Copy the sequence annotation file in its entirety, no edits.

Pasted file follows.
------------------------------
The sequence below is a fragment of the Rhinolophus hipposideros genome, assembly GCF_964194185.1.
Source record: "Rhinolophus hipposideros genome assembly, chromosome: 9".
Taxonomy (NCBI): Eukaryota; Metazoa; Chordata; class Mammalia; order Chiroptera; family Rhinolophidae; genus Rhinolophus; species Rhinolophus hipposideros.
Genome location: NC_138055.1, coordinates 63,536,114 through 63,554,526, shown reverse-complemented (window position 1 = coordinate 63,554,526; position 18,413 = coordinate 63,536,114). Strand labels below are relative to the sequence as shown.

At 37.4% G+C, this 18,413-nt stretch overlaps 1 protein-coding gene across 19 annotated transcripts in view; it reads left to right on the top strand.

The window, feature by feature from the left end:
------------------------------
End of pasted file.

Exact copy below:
The sequence below is a fragment of the Rhinolophus hipposideros genome, assembly GCF_964194185.1.
Source record: "Rhinolophus hipposideros genome assembly, chromosome: 9".
Taxonomy (NCBI): Eukaryota; Metazoa; Chordata; class Mammalia; order Chiroptera; family Rhinolophidae; genus Rhinolophus; species Rhinolophus hipposideros.
Genome location: NC_138055.1, coordinates 63,536,114 through 63,554,526, shown reverse-complemented (window position 1 = coordinate 63,554,526; position 18,413 = coordinate 63,536,114). Strand labels below are relative to the sequence as shown.

At 37.4% G+C, this 18,413-nt stretch overlaps 1 protein-coding gene across 19 annotated transcripts in view; it reads left to right on the top strand.

The window, feature by feature from the left end: